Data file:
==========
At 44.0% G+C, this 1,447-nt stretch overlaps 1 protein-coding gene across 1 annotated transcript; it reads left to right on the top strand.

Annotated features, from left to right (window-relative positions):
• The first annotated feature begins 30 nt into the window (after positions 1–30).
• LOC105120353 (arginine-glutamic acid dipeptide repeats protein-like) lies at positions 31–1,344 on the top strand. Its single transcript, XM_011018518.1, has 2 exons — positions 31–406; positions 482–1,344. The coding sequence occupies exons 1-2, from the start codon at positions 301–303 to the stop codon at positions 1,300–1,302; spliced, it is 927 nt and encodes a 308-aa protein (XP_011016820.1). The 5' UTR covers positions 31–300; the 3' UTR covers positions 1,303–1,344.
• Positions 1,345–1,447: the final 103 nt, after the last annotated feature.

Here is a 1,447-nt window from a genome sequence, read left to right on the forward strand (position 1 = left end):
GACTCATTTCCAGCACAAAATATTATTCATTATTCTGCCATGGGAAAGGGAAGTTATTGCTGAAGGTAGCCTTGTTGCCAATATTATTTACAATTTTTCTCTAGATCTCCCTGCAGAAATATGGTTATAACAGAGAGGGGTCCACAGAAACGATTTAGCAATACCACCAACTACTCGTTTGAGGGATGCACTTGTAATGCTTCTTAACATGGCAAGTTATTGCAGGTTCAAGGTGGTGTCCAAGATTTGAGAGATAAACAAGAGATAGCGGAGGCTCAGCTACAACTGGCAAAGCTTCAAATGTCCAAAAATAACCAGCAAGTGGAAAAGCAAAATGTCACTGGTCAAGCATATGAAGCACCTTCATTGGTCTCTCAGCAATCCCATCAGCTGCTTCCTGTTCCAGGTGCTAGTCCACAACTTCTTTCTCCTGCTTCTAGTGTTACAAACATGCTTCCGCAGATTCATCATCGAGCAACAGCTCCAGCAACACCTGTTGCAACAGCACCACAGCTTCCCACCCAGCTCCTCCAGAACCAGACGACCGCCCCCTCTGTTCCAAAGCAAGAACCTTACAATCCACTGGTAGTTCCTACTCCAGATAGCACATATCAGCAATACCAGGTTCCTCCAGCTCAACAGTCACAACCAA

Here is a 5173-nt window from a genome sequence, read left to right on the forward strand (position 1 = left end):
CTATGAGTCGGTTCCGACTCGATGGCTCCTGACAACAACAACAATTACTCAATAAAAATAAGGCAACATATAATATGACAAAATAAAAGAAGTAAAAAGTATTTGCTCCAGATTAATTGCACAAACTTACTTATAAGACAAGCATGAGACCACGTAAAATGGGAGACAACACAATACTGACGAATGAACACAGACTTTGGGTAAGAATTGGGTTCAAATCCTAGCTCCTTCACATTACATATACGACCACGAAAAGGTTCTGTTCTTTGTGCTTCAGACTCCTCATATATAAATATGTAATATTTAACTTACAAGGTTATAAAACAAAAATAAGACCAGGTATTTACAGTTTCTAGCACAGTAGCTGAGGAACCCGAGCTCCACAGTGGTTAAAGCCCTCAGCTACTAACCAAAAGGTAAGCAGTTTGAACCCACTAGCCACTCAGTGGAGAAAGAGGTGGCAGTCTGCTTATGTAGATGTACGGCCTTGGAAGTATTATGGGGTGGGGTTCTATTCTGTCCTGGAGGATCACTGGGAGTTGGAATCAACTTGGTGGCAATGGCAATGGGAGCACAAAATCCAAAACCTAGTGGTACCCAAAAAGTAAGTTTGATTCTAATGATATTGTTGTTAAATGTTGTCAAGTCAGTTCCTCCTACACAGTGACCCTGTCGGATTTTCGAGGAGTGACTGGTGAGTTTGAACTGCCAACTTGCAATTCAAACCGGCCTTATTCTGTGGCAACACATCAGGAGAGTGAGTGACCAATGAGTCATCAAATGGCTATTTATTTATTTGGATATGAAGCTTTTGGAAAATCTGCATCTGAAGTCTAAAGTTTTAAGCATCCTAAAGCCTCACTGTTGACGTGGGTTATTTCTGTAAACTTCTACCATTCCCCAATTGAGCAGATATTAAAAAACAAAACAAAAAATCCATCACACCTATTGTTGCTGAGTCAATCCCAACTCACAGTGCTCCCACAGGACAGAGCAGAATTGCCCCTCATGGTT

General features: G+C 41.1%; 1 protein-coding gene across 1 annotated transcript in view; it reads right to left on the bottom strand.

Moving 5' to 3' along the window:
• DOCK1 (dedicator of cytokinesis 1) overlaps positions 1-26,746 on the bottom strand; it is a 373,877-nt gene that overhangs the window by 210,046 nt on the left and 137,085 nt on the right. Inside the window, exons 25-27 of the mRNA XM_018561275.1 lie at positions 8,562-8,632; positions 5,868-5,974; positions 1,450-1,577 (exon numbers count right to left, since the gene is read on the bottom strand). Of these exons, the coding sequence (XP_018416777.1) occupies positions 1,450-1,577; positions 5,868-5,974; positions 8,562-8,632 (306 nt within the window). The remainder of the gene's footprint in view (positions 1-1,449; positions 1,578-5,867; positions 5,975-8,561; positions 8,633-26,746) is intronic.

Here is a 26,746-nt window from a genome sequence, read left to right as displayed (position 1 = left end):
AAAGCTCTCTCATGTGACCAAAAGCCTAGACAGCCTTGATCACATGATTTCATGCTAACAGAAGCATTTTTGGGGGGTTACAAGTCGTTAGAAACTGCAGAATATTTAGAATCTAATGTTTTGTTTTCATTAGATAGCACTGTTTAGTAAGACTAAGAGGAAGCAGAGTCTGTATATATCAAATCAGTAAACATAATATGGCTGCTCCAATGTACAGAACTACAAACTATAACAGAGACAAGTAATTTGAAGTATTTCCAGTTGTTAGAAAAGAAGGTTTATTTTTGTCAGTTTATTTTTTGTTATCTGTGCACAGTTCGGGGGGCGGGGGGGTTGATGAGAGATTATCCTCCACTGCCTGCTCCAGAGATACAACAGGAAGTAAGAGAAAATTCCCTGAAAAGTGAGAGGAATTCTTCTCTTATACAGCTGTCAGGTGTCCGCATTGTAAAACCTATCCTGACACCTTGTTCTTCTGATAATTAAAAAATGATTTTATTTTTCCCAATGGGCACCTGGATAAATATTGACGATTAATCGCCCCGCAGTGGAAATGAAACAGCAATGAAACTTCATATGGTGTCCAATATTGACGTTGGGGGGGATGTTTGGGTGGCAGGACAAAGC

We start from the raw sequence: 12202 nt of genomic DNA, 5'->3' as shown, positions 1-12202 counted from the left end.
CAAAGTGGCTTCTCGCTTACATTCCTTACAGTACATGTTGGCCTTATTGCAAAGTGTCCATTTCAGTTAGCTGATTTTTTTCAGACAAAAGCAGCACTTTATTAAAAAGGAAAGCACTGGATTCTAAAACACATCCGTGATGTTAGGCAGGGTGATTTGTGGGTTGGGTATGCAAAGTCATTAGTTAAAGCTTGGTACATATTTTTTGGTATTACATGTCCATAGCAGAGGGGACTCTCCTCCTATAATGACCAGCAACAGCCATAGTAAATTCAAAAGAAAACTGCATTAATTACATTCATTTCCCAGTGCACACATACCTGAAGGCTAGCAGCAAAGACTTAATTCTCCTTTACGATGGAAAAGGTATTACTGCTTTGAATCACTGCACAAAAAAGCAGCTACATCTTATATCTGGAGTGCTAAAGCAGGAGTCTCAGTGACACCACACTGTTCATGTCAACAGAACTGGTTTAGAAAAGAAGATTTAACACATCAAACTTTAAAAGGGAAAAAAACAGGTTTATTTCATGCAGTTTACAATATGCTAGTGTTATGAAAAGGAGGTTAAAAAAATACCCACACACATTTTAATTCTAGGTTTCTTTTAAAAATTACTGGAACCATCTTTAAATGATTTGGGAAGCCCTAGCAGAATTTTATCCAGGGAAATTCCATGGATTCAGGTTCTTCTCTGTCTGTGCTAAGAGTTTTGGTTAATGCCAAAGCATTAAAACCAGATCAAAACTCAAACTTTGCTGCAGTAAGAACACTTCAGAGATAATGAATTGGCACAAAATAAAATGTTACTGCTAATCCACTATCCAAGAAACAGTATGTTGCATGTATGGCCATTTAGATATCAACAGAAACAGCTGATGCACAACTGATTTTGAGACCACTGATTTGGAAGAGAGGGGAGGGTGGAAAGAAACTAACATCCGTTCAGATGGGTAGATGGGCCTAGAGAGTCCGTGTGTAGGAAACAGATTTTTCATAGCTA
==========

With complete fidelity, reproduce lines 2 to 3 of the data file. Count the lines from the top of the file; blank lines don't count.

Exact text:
Annotated features, from left to right (window-relative positions):
• The first annotated feature begins 30 nt into the window (after positions 1–30).